Honey bee virus threatens fruit orchards

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The Independent Online
BRITISH BEEKEEPERS are under increasing financial pressure, as a devastating mite which has almost wiped out the honey bee in the wild is now threatening fruit crops across the country.

The Ministry of Agriculture, Fisheries and Food is funding a pounds 1.3m investigation into the rampaging Varroa jacobsoni mite and is exploring ways of reviving the industry. The havoc caused by the mite has serious implications for the British consumer, with fears it may lead to the importation of more GM soya as crops that rely on the bee for pollination also wither.

Varroa jacobsoni thrives by passing viruses from bee to bee and weakening their immune systems. The mite can wipe out a colony of 50,000 bees inside three years.

The decline of beekeeping now may jeopardise Britain's fruit orchards, because the bee pollinates a host of trees and wild flowers, including blackberries, strawberries, pears, cherries and oilseed rape. "The environmental impact of the bee is far greater than any commercial interest of bee farmers," said Brian Stenhouse, general secretary of the Bee Farmers Association.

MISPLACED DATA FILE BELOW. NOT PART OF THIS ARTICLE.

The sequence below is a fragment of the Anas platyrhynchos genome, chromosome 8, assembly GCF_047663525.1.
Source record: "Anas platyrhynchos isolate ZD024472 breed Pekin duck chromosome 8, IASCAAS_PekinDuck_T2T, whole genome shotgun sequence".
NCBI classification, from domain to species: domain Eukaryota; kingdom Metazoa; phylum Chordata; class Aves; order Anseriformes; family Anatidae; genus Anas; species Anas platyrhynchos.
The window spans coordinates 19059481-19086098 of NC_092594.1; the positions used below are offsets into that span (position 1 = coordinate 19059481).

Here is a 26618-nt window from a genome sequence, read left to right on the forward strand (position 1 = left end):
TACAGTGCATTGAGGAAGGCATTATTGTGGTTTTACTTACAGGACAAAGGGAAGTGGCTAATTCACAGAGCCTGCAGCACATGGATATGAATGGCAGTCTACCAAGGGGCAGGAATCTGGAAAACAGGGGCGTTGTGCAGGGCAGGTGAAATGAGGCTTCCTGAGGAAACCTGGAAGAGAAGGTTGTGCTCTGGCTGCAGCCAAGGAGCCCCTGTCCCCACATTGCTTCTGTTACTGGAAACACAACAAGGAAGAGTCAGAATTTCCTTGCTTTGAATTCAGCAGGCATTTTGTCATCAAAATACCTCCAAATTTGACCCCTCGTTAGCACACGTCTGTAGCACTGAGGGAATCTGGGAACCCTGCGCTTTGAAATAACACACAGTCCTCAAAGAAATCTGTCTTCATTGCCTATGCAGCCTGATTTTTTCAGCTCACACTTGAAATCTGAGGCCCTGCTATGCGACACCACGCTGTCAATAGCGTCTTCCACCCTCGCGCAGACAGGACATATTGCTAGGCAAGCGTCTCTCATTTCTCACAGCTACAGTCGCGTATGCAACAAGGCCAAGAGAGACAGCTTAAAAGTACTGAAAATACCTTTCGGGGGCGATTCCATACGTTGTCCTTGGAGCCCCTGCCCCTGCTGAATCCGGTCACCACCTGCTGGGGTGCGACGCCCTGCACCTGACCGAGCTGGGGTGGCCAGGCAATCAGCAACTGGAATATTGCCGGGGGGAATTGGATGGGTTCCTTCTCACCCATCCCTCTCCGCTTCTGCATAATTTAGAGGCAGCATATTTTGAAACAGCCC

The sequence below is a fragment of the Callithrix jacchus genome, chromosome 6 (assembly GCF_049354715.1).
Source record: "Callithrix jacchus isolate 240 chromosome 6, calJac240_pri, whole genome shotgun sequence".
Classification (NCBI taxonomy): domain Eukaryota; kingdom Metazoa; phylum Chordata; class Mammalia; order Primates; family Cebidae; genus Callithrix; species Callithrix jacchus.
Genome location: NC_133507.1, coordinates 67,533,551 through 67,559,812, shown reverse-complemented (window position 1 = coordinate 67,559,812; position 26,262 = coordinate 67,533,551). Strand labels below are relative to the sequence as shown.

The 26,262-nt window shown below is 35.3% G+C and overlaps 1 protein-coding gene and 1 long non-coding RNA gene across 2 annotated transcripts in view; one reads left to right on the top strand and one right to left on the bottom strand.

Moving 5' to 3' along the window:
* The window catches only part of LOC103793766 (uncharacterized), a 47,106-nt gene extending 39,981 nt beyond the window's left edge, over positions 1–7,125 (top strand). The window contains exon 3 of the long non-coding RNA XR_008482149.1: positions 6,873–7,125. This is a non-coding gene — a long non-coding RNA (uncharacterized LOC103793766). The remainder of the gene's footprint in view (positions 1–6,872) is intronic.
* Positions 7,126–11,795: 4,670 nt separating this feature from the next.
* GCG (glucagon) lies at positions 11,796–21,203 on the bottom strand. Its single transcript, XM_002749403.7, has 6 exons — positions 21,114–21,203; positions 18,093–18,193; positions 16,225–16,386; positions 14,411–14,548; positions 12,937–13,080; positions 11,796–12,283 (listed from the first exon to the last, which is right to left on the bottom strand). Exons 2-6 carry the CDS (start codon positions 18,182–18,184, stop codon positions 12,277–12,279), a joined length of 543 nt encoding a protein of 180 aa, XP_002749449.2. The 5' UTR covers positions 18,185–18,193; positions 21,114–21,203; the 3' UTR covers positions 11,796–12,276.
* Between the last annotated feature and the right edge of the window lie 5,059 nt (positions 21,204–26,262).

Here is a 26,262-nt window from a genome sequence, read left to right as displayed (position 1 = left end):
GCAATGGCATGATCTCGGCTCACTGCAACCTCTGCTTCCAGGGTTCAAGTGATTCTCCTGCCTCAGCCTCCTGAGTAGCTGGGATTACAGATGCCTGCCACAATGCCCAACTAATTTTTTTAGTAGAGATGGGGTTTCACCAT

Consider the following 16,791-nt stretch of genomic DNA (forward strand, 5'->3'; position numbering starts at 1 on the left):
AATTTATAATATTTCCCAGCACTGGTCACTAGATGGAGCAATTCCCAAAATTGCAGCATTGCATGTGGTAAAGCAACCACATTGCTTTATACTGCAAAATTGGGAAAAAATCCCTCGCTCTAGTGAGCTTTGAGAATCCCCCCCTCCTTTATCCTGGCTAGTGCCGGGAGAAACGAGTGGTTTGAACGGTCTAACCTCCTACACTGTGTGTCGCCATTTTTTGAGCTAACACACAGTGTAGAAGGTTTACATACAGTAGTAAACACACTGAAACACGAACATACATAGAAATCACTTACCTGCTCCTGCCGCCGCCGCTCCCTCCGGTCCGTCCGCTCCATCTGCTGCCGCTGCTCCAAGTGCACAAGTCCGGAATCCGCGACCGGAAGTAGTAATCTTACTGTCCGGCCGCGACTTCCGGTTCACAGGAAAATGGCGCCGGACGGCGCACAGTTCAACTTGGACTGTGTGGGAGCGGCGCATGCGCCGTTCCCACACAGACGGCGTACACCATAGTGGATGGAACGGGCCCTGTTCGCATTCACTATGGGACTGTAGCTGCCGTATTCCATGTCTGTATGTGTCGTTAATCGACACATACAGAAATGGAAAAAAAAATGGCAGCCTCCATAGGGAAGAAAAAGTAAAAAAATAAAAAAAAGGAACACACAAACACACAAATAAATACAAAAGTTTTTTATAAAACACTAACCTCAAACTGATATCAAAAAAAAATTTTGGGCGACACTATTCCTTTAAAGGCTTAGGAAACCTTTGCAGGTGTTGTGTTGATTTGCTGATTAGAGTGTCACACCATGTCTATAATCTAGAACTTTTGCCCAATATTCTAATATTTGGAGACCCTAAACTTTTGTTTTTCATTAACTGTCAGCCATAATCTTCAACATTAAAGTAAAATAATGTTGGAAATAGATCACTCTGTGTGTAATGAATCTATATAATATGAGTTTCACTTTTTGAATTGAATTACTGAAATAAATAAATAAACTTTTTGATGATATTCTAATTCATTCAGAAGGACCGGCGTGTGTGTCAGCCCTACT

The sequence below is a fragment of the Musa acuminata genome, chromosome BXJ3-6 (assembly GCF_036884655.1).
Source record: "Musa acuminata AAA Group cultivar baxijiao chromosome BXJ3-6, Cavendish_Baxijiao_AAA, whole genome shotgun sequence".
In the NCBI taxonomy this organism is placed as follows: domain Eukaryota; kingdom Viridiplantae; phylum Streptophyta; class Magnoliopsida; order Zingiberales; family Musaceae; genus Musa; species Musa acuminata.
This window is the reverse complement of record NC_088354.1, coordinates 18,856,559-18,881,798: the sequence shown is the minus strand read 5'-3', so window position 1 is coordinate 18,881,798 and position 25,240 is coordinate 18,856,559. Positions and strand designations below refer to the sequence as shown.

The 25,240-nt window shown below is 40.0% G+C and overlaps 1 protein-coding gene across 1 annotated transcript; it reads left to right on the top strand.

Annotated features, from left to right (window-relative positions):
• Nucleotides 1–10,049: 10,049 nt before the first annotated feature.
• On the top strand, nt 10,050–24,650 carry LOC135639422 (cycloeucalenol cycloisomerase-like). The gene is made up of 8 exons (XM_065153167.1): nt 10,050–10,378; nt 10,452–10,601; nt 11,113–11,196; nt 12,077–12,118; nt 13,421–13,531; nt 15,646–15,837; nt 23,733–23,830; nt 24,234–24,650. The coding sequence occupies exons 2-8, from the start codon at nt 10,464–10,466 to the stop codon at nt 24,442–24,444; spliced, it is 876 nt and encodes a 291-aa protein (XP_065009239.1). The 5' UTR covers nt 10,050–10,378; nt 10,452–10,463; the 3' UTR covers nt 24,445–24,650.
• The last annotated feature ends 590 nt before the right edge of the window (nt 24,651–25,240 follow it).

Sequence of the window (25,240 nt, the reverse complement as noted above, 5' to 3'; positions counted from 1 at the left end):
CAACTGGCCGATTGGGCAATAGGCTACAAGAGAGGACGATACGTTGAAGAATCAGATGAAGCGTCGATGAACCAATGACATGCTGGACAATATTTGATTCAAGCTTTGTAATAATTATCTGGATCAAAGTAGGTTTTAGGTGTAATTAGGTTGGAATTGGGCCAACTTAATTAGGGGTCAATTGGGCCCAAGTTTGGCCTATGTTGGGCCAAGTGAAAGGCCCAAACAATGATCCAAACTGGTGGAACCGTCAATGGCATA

Membership of the British Beekeeping Association - which represents the small-scale and part-time beekeepers who own 99 per cent of the country's hives and produce 95 per cent of the honey - has dropped from 12,710 to 9,824 in just five years.

Many part-time beekeepers cannot afford the time and cost required to treat their hives for Varroa. An average hive produces 30lbs of honey a year, which is worth about pounds 30, and it can cost pounds 10 to treat a hive, reducing the return by 33 per cent. "You have to spend time and money on Varroa and that takes away from the fun and recreation of the pastime for many people and they're just giving up," said Ged Marshall, who runs a bee farm at Steeple Claydon in Buckinghamshire.

Beekeeping in Britain tends to operate at the luxury end of the market. Of the 20,000 tonnes of honey eaten in the UK every year, only 2,000 tonnes are made here, produced from around 100,000 hives. Adrian Waring, general secretary of the British Beekeeping Association, believes the industry will have to slim down to survive. "What we are going to see is a smaller number of beekeepers but they will operate on a larger scale," he said.